What Is the Mutual Fund Dealers Association (MFDA)?
The Mutual Fund Dealers Association of Canada (MFDA) is a self-regulatory organization (SRO) that oversees the Canadian mutual fund industry as it relates to the sale of mutual funds to retail investors.
- The Mutual Fund Dealers Association of Canada is a self-regulatory organization that oversees the Canadian mutual fund industry.
- The organization is recognized by all 10 provincial securities commissions in Canada.
- MFDA members and their advisors represent more than $700 billion in client assets. Its members financially advise nine million Canadian households.
Understanding the Mutual Fund Dealers Association (MFDA)
The Mutual Fund Dealers Association of Canada (MFDA) was formed in 1988 as a non-profit corporation at the behest of the Canadian Securities Administrators (CSA). Its creation came in response to a ten-fold increase in the size of the mutual fund industry in the late 1980s, and amid concerns, the industry lacked a sufficient regulatory structure.
Among the MFDA's stated goals is to regulate the operations of its member dealers to maintain public faith in the Canadian mutual fund industry. As an SRO, its implicit motivation is to minimize regulation by the government. A 13-member board of directors, with six public directors and six industry directors, oversees MFDA operations.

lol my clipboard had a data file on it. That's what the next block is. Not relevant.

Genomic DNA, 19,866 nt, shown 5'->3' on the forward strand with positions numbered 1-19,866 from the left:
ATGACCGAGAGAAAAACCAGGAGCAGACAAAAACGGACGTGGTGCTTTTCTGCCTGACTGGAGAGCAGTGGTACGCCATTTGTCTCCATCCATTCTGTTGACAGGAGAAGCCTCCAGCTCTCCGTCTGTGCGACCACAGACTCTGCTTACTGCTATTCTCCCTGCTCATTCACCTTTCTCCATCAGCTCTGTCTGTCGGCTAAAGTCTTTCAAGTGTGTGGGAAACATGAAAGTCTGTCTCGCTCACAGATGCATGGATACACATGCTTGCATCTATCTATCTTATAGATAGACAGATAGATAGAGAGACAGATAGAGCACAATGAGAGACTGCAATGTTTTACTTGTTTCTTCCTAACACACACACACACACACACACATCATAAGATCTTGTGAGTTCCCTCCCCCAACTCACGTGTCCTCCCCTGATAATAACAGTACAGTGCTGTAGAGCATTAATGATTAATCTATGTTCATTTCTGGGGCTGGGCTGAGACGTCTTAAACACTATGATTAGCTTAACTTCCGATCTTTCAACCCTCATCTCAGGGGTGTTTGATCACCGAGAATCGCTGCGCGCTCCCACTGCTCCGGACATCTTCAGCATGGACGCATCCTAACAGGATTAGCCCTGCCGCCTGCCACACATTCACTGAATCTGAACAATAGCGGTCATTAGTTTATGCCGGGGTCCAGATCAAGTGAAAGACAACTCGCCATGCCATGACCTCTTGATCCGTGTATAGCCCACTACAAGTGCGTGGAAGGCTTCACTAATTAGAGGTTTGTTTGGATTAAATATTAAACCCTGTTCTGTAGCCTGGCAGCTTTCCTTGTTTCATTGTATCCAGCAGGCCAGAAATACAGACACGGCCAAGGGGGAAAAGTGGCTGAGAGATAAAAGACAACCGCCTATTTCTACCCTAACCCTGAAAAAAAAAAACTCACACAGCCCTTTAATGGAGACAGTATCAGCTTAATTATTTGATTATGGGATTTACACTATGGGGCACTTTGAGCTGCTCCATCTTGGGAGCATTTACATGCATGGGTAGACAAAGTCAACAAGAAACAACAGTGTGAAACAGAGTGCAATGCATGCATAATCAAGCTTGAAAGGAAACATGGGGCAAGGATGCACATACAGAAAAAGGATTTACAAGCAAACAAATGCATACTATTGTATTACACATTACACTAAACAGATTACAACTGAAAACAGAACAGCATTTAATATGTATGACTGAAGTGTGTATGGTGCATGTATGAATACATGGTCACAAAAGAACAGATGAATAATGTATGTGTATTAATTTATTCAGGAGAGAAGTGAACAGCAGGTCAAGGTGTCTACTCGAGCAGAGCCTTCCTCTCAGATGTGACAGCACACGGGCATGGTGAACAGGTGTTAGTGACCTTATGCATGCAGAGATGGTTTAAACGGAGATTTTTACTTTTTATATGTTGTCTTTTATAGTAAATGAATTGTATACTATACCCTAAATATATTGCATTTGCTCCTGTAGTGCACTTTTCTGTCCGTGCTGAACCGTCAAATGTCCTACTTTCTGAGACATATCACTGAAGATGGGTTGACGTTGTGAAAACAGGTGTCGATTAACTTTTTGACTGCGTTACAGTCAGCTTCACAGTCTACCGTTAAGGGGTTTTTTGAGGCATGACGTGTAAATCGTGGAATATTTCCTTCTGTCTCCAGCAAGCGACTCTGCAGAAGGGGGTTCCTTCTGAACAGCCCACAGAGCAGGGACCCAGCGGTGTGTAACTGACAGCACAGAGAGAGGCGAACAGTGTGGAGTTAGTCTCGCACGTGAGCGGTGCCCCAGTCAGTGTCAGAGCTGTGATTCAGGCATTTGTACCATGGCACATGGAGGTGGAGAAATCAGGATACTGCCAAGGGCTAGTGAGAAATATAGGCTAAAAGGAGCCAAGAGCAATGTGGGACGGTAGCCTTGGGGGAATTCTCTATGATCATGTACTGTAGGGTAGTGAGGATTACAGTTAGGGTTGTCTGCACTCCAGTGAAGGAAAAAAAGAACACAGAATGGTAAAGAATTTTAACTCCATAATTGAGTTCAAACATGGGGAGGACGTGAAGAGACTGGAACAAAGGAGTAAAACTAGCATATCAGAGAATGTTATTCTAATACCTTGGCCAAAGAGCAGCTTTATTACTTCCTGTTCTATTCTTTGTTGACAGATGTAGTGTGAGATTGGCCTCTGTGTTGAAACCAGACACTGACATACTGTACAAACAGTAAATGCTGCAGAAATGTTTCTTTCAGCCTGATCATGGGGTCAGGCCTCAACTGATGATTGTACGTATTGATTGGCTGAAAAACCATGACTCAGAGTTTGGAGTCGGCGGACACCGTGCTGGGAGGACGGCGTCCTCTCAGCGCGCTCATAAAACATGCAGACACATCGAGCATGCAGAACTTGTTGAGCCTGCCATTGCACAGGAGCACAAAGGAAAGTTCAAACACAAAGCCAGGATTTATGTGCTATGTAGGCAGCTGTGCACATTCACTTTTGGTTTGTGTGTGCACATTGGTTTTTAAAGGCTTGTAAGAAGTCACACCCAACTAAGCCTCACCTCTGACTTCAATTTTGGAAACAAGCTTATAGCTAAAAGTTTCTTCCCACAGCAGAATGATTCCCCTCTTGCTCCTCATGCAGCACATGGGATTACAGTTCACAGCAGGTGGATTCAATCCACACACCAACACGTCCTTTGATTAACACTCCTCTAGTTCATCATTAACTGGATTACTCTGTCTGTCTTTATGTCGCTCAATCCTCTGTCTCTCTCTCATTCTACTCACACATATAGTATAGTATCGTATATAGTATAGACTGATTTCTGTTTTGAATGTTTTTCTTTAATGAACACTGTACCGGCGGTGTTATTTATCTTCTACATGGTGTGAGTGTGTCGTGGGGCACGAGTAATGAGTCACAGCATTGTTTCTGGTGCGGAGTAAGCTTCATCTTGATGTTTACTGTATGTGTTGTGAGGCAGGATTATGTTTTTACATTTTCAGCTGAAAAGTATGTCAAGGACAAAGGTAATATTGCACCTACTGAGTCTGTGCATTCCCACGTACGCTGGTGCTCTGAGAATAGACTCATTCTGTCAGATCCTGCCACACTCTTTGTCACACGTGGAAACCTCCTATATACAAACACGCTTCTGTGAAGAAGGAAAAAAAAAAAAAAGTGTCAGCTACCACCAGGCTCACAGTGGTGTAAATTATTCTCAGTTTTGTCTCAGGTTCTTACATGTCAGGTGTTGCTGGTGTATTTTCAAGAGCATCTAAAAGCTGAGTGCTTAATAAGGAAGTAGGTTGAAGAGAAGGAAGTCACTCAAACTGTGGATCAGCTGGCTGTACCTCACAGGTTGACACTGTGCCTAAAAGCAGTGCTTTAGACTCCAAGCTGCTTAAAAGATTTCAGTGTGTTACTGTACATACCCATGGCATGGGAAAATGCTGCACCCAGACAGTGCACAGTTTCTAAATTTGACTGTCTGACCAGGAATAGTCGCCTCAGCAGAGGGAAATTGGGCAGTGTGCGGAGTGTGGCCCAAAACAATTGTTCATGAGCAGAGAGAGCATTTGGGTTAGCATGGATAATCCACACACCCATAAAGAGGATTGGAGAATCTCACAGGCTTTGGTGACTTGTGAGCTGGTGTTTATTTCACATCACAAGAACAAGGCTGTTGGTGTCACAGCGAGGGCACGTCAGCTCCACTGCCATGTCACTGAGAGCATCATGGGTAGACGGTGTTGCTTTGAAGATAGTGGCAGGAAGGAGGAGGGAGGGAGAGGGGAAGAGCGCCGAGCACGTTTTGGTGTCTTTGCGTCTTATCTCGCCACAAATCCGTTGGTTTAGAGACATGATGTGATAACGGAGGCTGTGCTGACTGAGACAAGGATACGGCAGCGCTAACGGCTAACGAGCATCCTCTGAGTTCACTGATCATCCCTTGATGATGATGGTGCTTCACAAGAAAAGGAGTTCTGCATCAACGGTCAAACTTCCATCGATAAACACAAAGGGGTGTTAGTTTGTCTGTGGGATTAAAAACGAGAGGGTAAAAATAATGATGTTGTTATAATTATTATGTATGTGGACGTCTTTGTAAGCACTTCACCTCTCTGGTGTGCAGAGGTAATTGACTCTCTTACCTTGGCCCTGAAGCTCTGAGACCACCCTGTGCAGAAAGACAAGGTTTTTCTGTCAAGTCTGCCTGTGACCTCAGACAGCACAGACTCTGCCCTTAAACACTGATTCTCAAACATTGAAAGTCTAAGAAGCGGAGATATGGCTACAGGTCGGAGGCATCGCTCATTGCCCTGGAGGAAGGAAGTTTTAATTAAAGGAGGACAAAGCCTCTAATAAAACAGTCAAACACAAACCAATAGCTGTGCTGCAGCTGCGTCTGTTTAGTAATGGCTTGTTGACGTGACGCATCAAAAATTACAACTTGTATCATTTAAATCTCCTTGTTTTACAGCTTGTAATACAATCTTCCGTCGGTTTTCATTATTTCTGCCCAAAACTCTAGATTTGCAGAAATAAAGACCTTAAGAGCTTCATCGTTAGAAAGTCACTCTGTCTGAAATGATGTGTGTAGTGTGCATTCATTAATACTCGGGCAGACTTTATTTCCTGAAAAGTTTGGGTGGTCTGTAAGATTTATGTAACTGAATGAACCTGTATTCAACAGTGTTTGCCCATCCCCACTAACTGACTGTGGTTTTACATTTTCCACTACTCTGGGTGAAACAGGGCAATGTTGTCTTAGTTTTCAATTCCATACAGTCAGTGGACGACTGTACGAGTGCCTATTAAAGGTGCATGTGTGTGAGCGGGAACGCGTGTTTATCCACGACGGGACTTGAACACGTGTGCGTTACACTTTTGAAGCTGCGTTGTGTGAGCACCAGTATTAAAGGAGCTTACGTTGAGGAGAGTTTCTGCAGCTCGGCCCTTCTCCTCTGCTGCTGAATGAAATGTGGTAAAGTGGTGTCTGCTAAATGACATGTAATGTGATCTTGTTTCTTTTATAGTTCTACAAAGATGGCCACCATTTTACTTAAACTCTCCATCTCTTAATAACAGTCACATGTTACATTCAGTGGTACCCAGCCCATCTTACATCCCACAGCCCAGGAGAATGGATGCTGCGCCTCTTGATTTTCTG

The self-regulatory organization is recognized by all 10 provincial securities commissions in Canada. By its own account, the MFDA members and their advisors have more than $700 billion in client assets under administration (AUA). The MFDA claims its members financially advise nine million Canadian households.
The Authority of the MFDA
As a self-regulatory organization, the MFDA falls under the supervision of the CSA but has the freedom to set and enforce regulations beyond the minimums defined by the law. In the eight provinces which formally recognize the MFDA, mutual fund dealers must be members of the MFDA to operate. In Québec, the MFDA works cooperatively with the Autorité des marchés financiers (AMF).
MFDA 2018-2022 Strategic Plan
One way the MFDA intends to increase public confidence in the Canadian mutual fund industry is through the education of its members. Included in the MFDA's 2018-2022 Strategic Plan is a key initiative to impose a continuing education requirement on MFDA advisers who, unlike life insurance agents and financial planners, do not currently need to earn continuing education credits to maintain their license in Canada.
This will bring MFDA members more in line with the members of several other Canadian regulatory bodies, such as the Investment Industry Regulatory Organization of Canada (IIROC), by requiring several professional development credits on a two-year cycle. Many such credits will likely overlap with the credit requirements of related industry self-regulatory organizations, but the MFDA has pledged to work to avoid unnecessary duplication.